Section 3.31. Internal Auditor Independence – GAAP requires the internal auditor to be located organizationally outside the staff or line-management function of the unit under audit. Furthermore an audit must be sufficiently removed from political pressures to conduct audits and report findings, opinions, and conclusions objectively without fear of political reprisal. In this instance, however, the County Auditor works closely with the Commissioners Court on a regular basis for budgeting purposes. She sits with the Commissioners Court at their regular meetings. The Commissioners Court sets her salary, which is substantially higher than every county auditor in Texas with the exception of Harris County. The County Auditor regularly meets with individual Commissioners Court members (the County Judge and Commissioners) to work with them to establish their department budgets. These meetings occur on an ongoing basis. There clearly is a political relationship with the County Auditor because she not only audits but works on the budget side of the accounting ledger. There is not sufficient independence between the internal auditor and the Commissioners Court under GAAP scrutiny.

Section 3.35. Nonaudit Work by Auditor. – The Yellow Book makes a major point: “If an auditor were to assume management responsibilities for an audited entity, the management participation threats created would be so significant that no safeguards could reduce them to an acceptable level. Management responsibilities involve leading and directing an entity, including making decisions regarding the acquisition, deployment and control of human, financial, physical, and intangible resources.” The County Auditor has assumed significant management responsibilities for Montgomery County. She sits with the Commissioners Court, interrupts meetings regularly, injects her opinions and her department’s policies as policy guidance for the Court, and supervises the individual Court members in budgeting. As Chief Budget Officer of the County, the County Auditor has direct management responsibilities under the Texas Local Government Code. One cannot criticize her for fulfilling these duties but the dichotomy of her role as Chief Budget Officer and as County Auditor has created this major conflict of interest that suggests the necessity of an independent internal audit of the County’s finances.

Section 3.36 provides the following examples of practices, which constitute exercising management responsibilities for the audited entity, in which such practices the Montgomery County Auditor engages:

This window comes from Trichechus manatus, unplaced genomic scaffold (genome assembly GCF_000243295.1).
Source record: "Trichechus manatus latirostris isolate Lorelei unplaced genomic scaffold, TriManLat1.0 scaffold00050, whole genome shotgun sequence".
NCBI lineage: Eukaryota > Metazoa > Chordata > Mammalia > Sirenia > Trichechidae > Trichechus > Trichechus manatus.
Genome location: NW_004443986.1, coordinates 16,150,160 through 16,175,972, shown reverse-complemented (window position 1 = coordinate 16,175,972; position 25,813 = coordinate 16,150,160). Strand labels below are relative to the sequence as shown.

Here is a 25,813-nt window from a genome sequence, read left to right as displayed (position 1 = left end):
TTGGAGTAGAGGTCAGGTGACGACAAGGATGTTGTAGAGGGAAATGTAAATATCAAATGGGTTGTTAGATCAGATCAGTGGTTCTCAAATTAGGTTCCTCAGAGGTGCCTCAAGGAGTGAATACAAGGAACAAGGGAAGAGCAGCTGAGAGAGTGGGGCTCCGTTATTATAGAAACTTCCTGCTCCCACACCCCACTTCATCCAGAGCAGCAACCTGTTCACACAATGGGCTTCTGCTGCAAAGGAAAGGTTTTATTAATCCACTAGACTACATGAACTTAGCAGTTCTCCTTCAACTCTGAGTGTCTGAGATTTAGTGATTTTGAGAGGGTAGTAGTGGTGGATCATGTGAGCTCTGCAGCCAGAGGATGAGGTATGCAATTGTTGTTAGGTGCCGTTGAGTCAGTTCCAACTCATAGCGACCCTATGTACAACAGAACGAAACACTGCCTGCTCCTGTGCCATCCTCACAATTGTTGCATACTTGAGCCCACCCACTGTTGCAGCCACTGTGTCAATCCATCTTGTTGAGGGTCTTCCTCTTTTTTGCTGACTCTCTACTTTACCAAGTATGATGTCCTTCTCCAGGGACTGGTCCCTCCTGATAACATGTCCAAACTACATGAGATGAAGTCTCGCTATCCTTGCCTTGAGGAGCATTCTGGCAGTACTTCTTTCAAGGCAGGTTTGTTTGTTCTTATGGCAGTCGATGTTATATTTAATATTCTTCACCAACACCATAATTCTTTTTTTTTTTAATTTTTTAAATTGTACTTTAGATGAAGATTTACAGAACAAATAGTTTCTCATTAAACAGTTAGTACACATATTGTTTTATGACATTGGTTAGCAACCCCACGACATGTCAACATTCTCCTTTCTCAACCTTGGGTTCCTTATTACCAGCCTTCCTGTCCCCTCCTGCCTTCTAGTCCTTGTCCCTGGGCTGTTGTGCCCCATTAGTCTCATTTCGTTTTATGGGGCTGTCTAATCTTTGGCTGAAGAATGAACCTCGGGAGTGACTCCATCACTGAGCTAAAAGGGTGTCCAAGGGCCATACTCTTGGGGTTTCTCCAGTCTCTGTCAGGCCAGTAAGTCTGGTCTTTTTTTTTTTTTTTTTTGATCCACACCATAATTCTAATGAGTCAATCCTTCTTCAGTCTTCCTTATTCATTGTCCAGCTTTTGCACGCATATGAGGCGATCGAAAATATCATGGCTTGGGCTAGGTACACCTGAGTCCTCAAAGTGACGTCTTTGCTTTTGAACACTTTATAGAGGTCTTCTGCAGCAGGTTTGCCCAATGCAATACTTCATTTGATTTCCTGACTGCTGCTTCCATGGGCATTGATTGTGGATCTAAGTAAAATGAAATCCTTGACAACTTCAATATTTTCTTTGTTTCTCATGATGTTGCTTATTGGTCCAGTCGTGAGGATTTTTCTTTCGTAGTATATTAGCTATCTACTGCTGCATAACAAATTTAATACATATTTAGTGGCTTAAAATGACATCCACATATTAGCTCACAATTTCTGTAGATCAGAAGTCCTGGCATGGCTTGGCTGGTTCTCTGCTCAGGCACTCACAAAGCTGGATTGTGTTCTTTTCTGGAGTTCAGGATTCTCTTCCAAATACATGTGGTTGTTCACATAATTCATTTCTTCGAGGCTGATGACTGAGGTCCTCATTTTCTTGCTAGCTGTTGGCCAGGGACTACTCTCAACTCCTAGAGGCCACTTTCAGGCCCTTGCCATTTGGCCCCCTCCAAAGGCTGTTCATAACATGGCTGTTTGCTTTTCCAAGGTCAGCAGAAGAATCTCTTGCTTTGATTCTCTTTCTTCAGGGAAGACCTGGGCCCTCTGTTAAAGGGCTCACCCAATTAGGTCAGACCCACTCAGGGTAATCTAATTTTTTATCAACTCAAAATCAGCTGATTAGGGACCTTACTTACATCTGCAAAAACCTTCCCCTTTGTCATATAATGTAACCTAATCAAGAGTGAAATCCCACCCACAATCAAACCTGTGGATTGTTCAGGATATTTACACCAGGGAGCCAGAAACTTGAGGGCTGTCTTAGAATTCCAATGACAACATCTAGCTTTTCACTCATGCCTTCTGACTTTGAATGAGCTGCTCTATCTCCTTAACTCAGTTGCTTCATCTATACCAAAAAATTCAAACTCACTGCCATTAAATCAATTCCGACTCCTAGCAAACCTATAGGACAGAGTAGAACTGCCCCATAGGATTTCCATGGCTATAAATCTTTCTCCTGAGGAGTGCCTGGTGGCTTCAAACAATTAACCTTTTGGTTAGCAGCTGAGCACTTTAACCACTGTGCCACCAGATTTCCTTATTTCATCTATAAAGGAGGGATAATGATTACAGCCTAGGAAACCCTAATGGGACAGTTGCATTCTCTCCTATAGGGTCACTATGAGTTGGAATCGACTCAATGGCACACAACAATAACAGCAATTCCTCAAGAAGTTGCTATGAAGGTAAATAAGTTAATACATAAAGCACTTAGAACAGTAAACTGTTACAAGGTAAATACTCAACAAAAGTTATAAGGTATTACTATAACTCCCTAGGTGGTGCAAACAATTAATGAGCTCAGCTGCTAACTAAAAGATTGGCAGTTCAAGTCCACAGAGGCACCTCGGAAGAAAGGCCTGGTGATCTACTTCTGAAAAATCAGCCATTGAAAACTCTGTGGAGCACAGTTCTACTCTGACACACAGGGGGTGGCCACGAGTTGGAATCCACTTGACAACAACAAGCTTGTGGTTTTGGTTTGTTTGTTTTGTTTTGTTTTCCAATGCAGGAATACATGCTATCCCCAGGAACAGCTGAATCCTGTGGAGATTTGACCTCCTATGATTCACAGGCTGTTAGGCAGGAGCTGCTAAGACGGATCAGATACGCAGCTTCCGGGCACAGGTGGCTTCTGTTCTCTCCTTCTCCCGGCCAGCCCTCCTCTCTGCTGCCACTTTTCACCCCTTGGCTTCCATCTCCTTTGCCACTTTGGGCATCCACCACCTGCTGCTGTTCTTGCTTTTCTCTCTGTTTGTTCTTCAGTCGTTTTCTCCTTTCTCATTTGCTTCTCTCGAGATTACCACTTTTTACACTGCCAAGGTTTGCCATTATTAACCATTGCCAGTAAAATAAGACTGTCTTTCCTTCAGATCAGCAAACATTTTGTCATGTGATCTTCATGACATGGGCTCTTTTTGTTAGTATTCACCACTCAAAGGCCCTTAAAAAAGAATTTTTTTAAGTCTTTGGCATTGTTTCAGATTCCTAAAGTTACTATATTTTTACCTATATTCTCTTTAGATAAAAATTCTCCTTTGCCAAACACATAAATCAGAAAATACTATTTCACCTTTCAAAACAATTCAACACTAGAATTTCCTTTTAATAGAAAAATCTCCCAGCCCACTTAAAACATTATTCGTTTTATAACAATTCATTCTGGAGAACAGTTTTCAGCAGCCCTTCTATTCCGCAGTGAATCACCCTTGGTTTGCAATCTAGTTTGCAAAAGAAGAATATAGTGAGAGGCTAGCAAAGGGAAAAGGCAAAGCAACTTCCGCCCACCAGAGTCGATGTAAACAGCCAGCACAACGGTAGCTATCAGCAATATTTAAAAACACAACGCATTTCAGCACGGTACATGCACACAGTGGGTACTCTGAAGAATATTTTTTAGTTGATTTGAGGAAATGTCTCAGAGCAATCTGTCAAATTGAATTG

“…setting policies and strategic direction for the audited entity”;

“directing and accepting responsibility for the actions of the audited entity’s employees in the performance of their routine, recurring duties”;

“reporting to those charged with governance on behalf of management”;

“accepting responsibility for designing, implementing, or maintaining internal control”; and

“providing services that are intended to be used as management’s primary basis for making decisions that are significant to the subject matter of the audit”.

Section 3.49 states: “If performed on behalf of an audited entity by the entity’s auditor, management responsibilities such as those listed in paragraph 3.36 would create management participation threats so significant that no safeguards could reduce them to an acceptable level. Consequently the auditor’s independence would be impaired with respect to that entity.”

Section 3.38 makes the critical point: “In cases where the audited entity is unable or unwilling to assume these responsibilities…, the auditor’s provision of these services would impair independence.” Clearly, the Montgomery County Auditor’s assumption of the foregoing services, whether by statutory requirement or by practice of Montgomery County, impairs her independence as an auditor and suggests the need for an audit that is truly independent.

The Government Auditing Standards recognize there may be situations where an internal auditor, due to statutory requirements, cannot avoid engaging in certain management responsibilities. In those instances, however, the internal audit and the outside audit must disclose the nature of the threat, which could not be eliminated. None of the Fiscal Year 2013, 2014, and 2015 audits of Montgomery County disclose those threats. Therefore, they fail to comply with this important Standard under GAAP.

Section 3.50 of the Government Auditing Standards holds that some services involving preparation of accounting records always impair an auditor’s independence with respect to an audited entity. The services listed under Section 3.50, in which the Montgomery County Auditor engages, include:

“a. determining or changing journal entries, account codes or classifications for transactions, or other accounting records for the entity without obtaining management’s approval;

“b. authorizing or approving the entity’s transactions; and

“c. preparing or making changes to source documents without management approval. Source documents include those providing evidence that transactions have occurred (for example, purchase orders, payroll time records, customer orders, and contracts). Such records also include an audited entity’s general ledger and subsidiary records or equivalent.”

The fundamental violation by Montgomery County and the County Auditor of Government Auditing Standards appears in the contrast between the County’s practices and Section 3.51 of the Yellow Book: “3.51 Management is responsible for the preparation and fair presentation of the financial statements in accordance with the applicable financial reporting framework, even if the auditor assisted in drafting those financial statements. Consequently, an auditor’s acceptance of responsibility for the preparation and fair presentation of financial statements that the auditor will subsequently audit would impair the auditor’s independence.” In summary, the County Auditor violates GAAP by auditing her own financial books and records.